At the local level, municipalities manage the application of national regulations and the application of the Communal Regulatory Plans (PRC), which are mainly associated with land use and technical regulations for building projects in each commune (González-Mathiesen & March 2023). The PRCs are fundamental for developing communes in high-risk areas since they establish regulations that define land use and zoning, urban limits, densification, and communal extension, among other dispositions. However, the scope of the PRC related to anthropogenic disasters does not have further development or regulatory dispositions. Therefore, there are no obligations or oversight when facing wildfires.

Currently, IPTs in Chile allow disaster risk reduction. However, the national legislative framework has a simple scope at the local level (articles 105 and 116 of the LGUC and articles 2.1.7, 2.1.10, and 2.1.17 of the OGUC). Within this framework, some municipalities include wildfire considerations in their local ordinances, mainly associated with vegetation management and distancing between fuel material and buildings (González-Mathiesen & March 2023). However, their application is limited by regulatory scope.

According to the 2022 report from the Chilean Chamber of Construction (CCHC) about the state of communal planning in Chile, of the 346 communes in the country, 90 do not have PRC, which means that almost 2 million people live without this territorial planning instrument.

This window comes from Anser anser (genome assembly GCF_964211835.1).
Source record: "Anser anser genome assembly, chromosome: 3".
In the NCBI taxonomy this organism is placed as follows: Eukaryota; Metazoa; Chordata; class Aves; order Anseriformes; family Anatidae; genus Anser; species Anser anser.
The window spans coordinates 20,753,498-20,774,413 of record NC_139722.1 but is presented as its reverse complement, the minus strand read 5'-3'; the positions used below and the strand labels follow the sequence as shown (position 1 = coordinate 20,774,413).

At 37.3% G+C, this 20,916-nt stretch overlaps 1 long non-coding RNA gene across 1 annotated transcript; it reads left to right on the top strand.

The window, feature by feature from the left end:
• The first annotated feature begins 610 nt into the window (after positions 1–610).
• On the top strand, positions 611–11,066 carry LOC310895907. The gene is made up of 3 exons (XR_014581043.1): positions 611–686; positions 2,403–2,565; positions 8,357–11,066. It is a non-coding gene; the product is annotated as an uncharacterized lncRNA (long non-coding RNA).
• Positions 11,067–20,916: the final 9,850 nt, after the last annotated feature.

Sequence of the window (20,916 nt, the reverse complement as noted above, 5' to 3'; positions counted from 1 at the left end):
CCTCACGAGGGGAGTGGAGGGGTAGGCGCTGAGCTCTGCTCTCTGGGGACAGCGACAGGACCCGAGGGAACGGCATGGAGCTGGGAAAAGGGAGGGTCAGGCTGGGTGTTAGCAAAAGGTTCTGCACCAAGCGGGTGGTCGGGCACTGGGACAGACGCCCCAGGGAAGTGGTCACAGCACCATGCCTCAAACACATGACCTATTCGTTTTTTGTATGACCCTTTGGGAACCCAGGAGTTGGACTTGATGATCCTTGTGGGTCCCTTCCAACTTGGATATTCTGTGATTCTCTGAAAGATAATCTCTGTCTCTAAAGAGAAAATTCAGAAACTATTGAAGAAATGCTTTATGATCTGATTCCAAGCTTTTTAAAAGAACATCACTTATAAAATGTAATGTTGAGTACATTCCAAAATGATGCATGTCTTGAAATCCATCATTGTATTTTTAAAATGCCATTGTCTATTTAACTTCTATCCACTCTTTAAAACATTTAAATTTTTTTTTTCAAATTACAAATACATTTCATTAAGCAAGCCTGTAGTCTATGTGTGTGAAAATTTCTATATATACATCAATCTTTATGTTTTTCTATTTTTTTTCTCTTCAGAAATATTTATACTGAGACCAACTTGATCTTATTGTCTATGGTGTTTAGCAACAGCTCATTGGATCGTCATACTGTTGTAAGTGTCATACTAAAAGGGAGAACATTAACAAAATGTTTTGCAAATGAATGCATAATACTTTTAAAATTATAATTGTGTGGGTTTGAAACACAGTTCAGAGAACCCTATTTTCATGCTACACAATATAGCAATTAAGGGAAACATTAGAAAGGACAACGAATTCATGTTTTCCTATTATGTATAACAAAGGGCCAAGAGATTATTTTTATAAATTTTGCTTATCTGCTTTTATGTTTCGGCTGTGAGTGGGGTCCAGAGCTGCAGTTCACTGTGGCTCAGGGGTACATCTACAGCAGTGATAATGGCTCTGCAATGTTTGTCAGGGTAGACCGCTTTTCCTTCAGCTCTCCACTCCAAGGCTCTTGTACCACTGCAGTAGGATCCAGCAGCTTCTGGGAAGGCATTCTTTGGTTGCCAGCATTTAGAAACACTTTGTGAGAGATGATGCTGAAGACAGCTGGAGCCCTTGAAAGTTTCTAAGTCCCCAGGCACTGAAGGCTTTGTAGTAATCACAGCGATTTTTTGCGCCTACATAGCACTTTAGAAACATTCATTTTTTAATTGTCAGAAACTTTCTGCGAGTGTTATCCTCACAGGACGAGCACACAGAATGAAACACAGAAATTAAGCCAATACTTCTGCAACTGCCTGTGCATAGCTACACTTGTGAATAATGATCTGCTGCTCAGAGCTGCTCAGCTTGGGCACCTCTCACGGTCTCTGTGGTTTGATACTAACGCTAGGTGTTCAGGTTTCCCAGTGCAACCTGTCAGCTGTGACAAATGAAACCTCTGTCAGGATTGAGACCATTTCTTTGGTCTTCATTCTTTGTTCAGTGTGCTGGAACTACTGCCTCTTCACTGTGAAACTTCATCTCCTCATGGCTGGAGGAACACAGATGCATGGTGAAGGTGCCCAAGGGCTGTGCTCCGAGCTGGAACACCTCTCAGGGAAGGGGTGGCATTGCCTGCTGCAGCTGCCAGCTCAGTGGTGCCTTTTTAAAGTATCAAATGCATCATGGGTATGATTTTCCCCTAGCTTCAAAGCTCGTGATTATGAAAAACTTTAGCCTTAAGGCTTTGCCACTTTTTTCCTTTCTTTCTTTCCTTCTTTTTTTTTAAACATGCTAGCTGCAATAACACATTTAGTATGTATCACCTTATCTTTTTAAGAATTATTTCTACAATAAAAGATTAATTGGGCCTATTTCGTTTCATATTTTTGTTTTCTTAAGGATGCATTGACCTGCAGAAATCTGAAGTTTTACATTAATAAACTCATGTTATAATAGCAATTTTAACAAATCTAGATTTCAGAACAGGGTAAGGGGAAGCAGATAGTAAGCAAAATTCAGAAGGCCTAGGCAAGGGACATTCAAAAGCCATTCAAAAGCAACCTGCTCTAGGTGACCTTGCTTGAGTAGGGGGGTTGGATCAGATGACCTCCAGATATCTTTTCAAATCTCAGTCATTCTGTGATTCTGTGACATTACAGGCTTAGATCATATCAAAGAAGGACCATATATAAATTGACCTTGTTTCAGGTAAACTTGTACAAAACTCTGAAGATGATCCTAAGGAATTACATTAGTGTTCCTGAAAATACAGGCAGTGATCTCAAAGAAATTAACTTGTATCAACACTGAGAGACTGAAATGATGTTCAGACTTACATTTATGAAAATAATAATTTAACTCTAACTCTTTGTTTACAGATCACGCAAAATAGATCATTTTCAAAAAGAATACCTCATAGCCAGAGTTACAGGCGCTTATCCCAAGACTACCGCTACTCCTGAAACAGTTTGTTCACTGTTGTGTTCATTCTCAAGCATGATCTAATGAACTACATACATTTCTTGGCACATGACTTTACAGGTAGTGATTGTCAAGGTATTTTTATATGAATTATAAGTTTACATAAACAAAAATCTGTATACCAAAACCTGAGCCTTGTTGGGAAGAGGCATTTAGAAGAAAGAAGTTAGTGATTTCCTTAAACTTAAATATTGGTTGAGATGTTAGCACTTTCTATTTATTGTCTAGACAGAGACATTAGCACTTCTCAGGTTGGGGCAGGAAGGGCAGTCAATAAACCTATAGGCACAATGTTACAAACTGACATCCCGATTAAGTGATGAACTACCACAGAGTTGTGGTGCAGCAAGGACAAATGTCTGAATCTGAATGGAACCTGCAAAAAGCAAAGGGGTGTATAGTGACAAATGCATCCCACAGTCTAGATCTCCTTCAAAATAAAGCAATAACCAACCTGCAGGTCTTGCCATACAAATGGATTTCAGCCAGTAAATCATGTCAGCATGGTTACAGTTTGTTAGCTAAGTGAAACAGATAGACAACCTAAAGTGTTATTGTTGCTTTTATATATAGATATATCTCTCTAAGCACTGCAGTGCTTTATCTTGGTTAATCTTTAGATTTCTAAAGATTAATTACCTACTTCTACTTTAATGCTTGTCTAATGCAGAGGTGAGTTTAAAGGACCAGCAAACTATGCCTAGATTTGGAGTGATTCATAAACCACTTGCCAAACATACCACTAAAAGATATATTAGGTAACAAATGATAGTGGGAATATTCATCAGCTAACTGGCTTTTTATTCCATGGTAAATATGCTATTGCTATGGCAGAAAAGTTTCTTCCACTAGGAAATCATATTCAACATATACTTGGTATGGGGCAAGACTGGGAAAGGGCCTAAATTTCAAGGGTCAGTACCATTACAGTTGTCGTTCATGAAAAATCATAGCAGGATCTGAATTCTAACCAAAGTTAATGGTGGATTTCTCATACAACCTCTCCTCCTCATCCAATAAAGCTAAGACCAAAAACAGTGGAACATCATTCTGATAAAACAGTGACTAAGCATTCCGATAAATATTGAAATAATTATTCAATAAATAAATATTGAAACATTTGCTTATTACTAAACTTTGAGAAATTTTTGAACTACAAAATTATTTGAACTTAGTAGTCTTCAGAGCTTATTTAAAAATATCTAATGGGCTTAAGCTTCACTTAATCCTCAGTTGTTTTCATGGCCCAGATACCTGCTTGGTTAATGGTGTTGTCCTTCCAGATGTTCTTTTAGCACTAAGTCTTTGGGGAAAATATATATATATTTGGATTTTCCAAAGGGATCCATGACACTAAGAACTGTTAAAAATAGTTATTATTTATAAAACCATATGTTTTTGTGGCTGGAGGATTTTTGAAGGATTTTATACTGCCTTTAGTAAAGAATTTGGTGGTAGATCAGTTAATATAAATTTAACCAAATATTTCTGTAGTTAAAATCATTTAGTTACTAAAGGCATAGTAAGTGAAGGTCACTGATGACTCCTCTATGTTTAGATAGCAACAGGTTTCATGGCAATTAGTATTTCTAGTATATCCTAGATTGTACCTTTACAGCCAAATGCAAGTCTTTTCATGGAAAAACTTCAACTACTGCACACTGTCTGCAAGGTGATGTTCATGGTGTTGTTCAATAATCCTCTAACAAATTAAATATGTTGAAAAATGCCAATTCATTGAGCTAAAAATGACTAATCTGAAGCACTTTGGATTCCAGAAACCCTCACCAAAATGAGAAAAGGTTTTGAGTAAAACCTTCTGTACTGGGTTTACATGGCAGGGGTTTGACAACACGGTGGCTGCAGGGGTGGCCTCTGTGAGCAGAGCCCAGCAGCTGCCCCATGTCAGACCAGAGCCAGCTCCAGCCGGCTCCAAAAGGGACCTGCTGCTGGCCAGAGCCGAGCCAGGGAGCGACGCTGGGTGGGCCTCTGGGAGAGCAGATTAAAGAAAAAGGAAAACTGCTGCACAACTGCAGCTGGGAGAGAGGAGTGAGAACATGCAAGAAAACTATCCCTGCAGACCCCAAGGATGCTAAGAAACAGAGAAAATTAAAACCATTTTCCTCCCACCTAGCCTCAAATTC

Furthermore, the LGUC indicates that the PRC must be updated periodically within at least ten years; however, of the communes that have PRC, the majority do not have the established period, where 43% have a validity of more than 15 years old (CCHC, 2022) this means that although 74% of the communes in Chile have a Regulatory Plan, only 17% have their PRC under current regulations.

Although the application of territorial planning instruments is fundamental for the development of cities, there is no regulatory scope for wildfire reduction. Therefore, there is no oversight about the implementation and management of strategies for wildfire risk reduction. On the other hand, planning through the PRC is fundamental to community development in multiple dimensions. Therefore, the lack of this instrument in high-risk areas and its updating directly affects the construction of buildings, as well as the urban development of the communes.


Cámara Chilena de la Construcción (CCHC). (2022) “Informe Estado Planificación Comunal en Chile” – Gerencia de Estudios y Políticas Públicas.

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Ley General de Urbanismo y Construcciones (LGUC). (1975) DFL Nº458 (1975). Chile. Available at: (Accessed 31/07/2023)

Miranda, A. Carrasco, J. González, M. Pais, C. Lara. Altamirano, A. Weintraub, D. Syphard, A .(2021) Policy brief (CR)2: Identificando la interfaz urbana-rural en Chile: condiciones que determinan el mayor riesgo de incendios. Available at: (Accessed 31/07/2023)